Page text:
Vhahangwele Nemakonde
Digital Night Supervisor
3 minute read
22 Jun 2022
8:09 pm

Ramaphosa explains what he discussed with Zondo on Monday

Vhahangwele Nemakonde

Ramaphosa says he will only get to read the latest state capture report tonight.

Chief Justice Raymond Zondo and President Cyril Ramaphosa at the Union Buildings where the first part of the state capture report was handed over to the Presidency on 4 January 2022. Picture: Jacques Nelles

President Cyril Ramaphosa has laughed off claims that the delay in the handover of the latest and final state capture report was intentional.

This after social media claims that the report was being delayed in order for it to be edited and implicate those who seemingly have a bone to pick with the president.

Chief Justice Raymond Zondo handed over the final report to the president at the Union Buildings on Wednesday evening, four and a half years after the first sitting of the state capture commission.

The latest report focuses on evidence on the SSA, SABC, Prasa and Estina dairy farm, to name a few.

The delay in the release of the latest report sparked controversy, with some claiming it was delayed in order to implicate former prisons boss Arthur Fraser, who has laid criminal charges against the president over the robbery that took place at his Phala Phala farm in February 2020.

The phone call between the chief justice and the president on Monday did not help matters either, as others questioned what they could have discussed ahead of the release of the report.

Briefing the media, Ramaphosa said he had not read the latest report and would only get the opportunity to read it on Wednesday night.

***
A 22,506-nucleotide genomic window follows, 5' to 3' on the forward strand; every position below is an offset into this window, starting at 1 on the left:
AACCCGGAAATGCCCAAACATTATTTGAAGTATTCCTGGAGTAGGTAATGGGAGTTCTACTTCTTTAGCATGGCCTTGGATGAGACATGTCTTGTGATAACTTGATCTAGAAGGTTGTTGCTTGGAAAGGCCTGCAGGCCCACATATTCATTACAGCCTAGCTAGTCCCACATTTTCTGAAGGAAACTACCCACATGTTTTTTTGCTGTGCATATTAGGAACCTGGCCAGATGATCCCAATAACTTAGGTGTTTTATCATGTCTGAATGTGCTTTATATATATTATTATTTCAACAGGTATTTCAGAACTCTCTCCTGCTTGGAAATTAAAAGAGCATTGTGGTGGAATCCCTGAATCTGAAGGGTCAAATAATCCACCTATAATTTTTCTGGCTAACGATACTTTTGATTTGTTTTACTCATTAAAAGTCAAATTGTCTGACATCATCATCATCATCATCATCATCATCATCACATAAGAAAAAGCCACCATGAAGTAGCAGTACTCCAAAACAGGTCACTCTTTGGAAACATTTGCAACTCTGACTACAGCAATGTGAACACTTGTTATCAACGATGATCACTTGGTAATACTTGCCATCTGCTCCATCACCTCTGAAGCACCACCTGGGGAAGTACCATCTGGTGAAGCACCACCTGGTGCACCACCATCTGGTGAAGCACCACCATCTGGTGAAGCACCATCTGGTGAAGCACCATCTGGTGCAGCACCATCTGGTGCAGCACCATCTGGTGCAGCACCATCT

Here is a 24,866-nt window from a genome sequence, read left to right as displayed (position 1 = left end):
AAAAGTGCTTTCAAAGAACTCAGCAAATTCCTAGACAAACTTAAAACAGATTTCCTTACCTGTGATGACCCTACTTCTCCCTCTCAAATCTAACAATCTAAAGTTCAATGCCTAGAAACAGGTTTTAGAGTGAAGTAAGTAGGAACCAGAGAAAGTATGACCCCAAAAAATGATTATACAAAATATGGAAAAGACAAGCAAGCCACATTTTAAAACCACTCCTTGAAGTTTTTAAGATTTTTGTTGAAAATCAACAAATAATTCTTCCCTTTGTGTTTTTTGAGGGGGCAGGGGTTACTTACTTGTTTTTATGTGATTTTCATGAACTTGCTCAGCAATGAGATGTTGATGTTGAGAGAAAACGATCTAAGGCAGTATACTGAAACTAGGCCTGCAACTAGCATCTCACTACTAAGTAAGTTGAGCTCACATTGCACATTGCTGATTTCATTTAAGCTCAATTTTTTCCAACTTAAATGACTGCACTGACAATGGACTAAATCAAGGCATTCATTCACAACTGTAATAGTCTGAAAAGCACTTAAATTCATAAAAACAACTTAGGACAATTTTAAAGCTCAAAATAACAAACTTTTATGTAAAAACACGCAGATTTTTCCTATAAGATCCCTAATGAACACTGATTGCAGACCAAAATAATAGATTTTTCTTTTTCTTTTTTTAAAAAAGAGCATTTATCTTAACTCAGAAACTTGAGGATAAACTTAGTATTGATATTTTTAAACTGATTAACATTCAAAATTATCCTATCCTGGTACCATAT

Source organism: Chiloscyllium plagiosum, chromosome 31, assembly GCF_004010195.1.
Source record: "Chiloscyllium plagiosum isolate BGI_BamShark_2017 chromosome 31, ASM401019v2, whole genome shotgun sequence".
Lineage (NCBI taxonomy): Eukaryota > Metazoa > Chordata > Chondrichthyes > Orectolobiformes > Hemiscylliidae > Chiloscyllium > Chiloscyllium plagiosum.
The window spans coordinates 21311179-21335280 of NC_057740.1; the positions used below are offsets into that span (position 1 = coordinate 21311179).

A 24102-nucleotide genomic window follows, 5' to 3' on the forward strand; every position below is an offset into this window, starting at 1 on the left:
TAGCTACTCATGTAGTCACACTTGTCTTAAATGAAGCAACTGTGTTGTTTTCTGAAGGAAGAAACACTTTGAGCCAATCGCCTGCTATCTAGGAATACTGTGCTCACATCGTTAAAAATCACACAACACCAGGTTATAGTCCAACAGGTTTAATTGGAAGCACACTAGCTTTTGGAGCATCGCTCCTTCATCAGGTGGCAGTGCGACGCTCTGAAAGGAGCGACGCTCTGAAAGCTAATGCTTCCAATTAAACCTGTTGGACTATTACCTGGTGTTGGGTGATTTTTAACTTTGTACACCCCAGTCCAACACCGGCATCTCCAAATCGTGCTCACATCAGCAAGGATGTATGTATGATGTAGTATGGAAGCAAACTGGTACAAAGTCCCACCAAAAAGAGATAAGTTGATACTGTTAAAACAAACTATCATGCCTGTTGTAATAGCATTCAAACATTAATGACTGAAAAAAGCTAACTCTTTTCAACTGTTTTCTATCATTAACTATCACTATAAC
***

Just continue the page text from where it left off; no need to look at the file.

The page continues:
ALSO READ: Ramaphosa didn’t interfere with state capture report, claims Presidency

Ramaphosa also laughed off the allegations and said the two were discussing the date and time of the handover.

“The Chief Justice had wanted to communicate to me about the time of handing over the report. We had earlier discussed it would be good to have this kind of event, when he realised he could not make the appointment, he contacted me. You may need to take us at our word because we have dealt with each with integrity. We never discussed what he was doing or the evidence I presented at the state capture. If he made a negative finding against me, I will accept it because the chief justice has to do his work without fear or favour. I cannot accept the innuendos that we could have discussed the substance of the work. It is demeaning because it is beneath him to do that. It is not in his nature,” said Ramaphosa.

“I don’t know what is in this latest report. I’m going to start reading it tonight and will go through it carefully and making markings ad notes and once I have gone through it, will I be able to present a view and present to parliament a full implementation plan. We have to follow the process and decide on the steps to be taken.”

Zondo also said most of the delays in the handing over of the report could not be avoided, further apologising to the president and South Africans for the delays.

“I have emphasised the importance of the work of the commission and that if things went wrong it shouldn’t be because we didn’t try. It would have been difficult to avoid those delays, but I am satisfied that we have done all that we could to make sure that if anything is found wrong with report, it should not be because we treated the report in a manner that did not show we appreciated the importance of this report.”

‘State capture an assault on our democracy’

Ramaphosa described state capture as an assault on the country’s democracy and violated the rights of every citizen of the country.

“Through the various reports released by the Commission, we have come to understand what happened, who was involved, and what effect state capture has had on our state, our economy and our society. The State of Capture report presented evidence of the abuse of power and of how public institutions were repurposed to enable corrupt activities to take place,” said Ramaphosa.

“The report is far more than a record of widespread corruption, fraud and abuse; it is also an instrument through which the country can work to ensure that such events are never allowed to happen again.”